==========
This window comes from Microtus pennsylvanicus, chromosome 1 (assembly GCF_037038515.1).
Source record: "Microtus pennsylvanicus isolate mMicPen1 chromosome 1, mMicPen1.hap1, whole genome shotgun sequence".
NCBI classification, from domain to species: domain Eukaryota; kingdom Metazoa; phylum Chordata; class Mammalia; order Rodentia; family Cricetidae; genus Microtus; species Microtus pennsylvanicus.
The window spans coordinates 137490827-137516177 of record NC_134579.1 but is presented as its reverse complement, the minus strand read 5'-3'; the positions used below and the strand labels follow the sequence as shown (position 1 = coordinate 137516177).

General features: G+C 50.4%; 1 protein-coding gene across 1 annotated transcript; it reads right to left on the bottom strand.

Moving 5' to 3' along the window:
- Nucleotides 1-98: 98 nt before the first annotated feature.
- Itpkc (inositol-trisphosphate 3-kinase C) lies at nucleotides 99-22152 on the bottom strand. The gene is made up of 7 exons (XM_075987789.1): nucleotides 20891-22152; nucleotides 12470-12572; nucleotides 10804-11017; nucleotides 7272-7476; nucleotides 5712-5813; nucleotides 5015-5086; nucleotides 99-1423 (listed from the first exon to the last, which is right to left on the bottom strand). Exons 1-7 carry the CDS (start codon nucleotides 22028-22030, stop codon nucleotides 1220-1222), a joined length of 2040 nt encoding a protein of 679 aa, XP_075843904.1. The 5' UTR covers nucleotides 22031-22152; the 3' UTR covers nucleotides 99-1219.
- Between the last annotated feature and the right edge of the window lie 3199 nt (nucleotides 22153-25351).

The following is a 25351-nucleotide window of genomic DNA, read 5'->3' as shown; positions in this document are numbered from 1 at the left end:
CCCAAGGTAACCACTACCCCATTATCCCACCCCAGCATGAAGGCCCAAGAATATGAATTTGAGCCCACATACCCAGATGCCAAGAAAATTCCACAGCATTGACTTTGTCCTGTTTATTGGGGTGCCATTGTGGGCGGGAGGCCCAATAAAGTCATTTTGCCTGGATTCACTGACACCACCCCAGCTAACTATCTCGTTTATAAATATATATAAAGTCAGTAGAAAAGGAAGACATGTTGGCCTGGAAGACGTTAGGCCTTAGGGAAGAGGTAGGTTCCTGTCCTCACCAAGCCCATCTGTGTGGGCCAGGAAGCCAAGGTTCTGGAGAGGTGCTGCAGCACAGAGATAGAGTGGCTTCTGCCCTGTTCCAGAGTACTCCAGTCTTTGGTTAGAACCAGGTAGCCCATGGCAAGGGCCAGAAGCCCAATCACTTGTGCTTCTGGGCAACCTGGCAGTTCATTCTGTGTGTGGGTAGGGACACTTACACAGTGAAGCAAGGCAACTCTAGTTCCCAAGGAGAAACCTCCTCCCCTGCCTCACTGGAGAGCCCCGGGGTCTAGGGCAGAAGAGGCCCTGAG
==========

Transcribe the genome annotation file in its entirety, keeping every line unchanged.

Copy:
This window comes from Microtus pennsylvanicus, chromosome 1 (assembly GCF_037038515.1).
Source record: "Microtus pennsylvanicus isolate mMicPen1 chromosome 1, mMicPen1.hap1, whole genome shotgun sequence".
NCBI classification, from domain to species: domain Eukaryota; kingdom Metazoa; phylum Chordata; class Mammalia; order Rodentia; family Cricetidae; genus Microtus; species Microtus pennsylvanicus.
The window spans coordinates 137490827-137516177 of record NC_134579.1 but is presented as its reverse complement, the minus strand read 5'-3'; the positions used below and the strand labels follow the sequence as shown (position 1 = coordinate 137516177).

General features: G+C 50.4%; 1 protein-coding gene across 1 annotated transcript; it reads right to left on the bottom strand.

Moving 5' to 3' along the window:
- Nucleotides 1-98: 98 nt before the first annotated feature.
- Itpkc (inositol-trisphosphate 3-kinase C) lies at nucleotides 99-22152 on the bottom strand. The gene is made up of 7 exons (XM_075987789.1): nucleotides 20891-22152; nucleotides 12470-12572; nucleotides 10804-11017; nucleotides 7272-7476; nucleotides 5712-5813; nucleotides 5015-5086; nucleotides 99-1423 (listed from the first exon to the last, which is right to left on the bottom strand). Exons 1-7 carry the CDS (start codon nucleotides 22028-22030, stop codon nucleotides 1220-1222), a joined length of 2040 nt encoding a protein of 679 aa, XP_075843904.1. The 5' UTR covers nucleotides 22031-22152; the 3' UTR covers nucleotides 99-1219.
- Between the last annotated feature and the right edge of the window lie 3199 nt (nucleotides 22153-25351).

The following is a 25351-nucleotide window of genomic DNA, read 5'->3' as shown; positions in this document are numbered from 1 at the left end:
CCCAAGGTAACCACTACCCCATTATCCCACCCCAGCATGAAGGCCCAAGAATATGAATTTGAGCCCACATACCCAGATGCCAAGAAAATTCCACAGCATTGACTTTGTCCTGTTTATTGGGGTGCCATTGTGGGCGGGAGGCCCAATAAAGTCATTTTGCCTGGATTCACTGACACCACCCCAGCTAACTATCTCGTTTATAAATATATATAAAGTCAGTAGAAAAGGAAGACATGTTGGCCTGGAAGACGTTAGGCCTTAGGGAAGAGGTAGGTTCCTGTCCTCACCAAGCCCATCTGTGTGGGCCAGGAAGCCAAGGTTCTGGAGAGGTGCTGCAGCACAGAGATAGAGTGGCTTCTGCCCTGTTCCAGAGTACTCCAGTCTTTGGTTAGAACCAGGTAGCCCATGGCAAGGGCCAGAAGCCCAATCACTTGTGCTTCTGGGCAACCTGGCAGTTCATTCTGTGTGTGGGTAGGGACACTTACACAGTGAAGCAAGGCAACTCTAGTTCCCAAGGAGAAACCTCCTCCCCTGCCTCACTGGAGAGCCCCGGGGTCTAGGGCAGAAGAGGCCCTGAG